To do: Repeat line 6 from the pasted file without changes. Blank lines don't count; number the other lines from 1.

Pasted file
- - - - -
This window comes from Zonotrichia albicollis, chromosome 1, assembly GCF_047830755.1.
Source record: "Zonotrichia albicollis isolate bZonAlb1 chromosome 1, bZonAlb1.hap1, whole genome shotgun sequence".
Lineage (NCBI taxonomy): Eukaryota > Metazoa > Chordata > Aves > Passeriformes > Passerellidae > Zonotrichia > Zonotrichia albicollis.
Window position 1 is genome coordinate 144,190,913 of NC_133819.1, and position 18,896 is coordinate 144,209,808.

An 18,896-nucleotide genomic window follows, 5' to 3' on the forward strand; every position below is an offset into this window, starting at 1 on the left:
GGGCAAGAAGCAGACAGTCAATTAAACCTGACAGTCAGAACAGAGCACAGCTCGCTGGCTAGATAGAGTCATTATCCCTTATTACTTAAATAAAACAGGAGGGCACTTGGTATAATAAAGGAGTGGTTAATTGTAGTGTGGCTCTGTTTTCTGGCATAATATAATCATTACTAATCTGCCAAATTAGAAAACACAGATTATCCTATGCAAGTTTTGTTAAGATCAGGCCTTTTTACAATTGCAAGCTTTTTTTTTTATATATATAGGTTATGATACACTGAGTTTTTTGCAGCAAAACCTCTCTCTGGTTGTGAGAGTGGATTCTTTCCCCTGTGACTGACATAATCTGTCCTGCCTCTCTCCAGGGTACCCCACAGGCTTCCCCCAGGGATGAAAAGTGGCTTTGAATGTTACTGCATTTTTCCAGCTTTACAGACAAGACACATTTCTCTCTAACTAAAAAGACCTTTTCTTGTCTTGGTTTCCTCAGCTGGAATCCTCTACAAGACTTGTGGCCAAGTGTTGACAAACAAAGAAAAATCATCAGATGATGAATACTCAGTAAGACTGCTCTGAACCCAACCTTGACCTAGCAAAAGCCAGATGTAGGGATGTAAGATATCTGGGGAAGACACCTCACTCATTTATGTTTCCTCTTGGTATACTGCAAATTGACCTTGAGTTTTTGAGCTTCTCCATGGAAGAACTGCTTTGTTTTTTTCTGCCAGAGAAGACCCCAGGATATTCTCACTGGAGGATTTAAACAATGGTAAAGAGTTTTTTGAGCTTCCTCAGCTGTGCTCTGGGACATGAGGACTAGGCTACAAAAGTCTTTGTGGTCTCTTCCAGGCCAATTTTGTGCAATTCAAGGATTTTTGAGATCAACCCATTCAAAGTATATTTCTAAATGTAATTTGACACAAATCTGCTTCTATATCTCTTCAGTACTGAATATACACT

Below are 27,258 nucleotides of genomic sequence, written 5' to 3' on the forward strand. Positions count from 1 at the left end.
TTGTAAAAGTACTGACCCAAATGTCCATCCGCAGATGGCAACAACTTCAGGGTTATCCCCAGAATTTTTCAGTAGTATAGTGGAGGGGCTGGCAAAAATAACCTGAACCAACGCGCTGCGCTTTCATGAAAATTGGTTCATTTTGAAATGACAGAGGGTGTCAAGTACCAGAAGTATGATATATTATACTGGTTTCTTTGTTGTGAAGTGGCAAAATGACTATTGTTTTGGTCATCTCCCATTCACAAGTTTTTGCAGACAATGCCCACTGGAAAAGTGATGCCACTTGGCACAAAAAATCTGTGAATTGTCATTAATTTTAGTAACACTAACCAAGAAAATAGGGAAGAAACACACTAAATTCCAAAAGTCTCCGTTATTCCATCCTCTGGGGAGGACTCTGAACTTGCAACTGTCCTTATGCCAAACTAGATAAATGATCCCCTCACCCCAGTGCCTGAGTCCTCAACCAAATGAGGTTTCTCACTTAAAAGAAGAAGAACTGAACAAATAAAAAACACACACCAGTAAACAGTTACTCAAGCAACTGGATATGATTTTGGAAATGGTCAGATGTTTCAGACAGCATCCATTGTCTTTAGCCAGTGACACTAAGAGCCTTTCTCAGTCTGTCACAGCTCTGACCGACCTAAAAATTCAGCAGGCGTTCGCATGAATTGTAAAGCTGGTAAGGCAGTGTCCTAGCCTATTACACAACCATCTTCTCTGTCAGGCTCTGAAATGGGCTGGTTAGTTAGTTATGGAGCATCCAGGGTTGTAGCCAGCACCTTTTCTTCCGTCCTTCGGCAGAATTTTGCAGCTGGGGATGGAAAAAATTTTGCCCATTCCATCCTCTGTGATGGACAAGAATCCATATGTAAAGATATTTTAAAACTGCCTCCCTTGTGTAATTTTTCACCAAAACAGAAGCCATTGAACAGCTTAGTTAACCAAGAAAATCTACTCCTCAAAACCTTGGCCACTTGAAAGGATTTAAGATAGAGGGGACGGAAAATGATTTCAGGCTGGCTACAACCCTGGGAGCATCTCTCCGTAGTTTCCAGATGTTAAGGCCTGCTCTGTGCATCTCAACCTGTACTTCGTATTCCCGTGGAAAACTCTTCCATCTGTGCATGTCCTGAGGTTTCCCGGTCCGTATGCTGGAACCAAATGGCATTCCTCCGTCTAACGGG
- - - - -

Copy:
GGGCAAGAAGCAGACAGTCAATTAAACCTGACAGTCAGAACAGAGCACAGCTCGCTGGCTAGATAGAGTCATTATCCCTTATTACTTAAATAAAACAGGAGGGCACTTGGTATAATAAAGGAGTGGTTAATTGTAGTGTGGCTCTGTTTTCTGGCATAATATAATCATTACTAATCTGCCAAATTAGAAAACACAGATTATCCTATGCAAGTTTTGTTAAGATCAGGCCTTTTTACAATTGCAAGCTTTTTTTTTTATATATATAGGTTATGATACACTGAGTTTTTTGCAGCAAAACCTCTCTCTGGTTGTGAGAGTGGATTCTTTCCCCTGTGACTGACATAATCTGTCCTGCCTCTCTCCAGGGTACCCCACAGGCTTCCCCCAGGGATGAAAAGTGGCTTTGAATGTTACTGCATTTTTCCAGCTTTACAGACAAGACACATTTCTCTCTAACTAAAAAGACCTTTTCTTGTCTTGGTTTCCTCAGCTGGAATCCTCTACAAGACTTGTGGCCAAGTGTTGACAAACAAAGAAAAATCATCAGATGATGAATACTCAGTAAGACTGCTCTGAACCCAACCTTGACCTAGCAAAAGCCAGATGTAGGGATGTAAGATATCTGGGGAAGACACCTCACTCATTTATGTTTCCTCTTGGTATACTGCAAATTGACCTTGAGTTTTTGAGCTTCTCCATGGAAGAACTGCTTTGTTTTTTTCTGCCAGAGAAGACCCCAGGATATTCTCACTGGAGGATTTAAACAATGGTAAAGAGTTTTTTGAGCTTCCTCAGCTGTGCTCTGGGACATGAGGACTAGGCTACAAAAGTCTTTGTGGTCTCTTCCAGGCCAATTTTGTGCAATTCAAGGATTTTTGAGATCAACCCATTCAAAGTATATTTCTAAATGTAATTTGACACAAATCTGCTTCTATATCTCTTCAGTACTGAATATACACT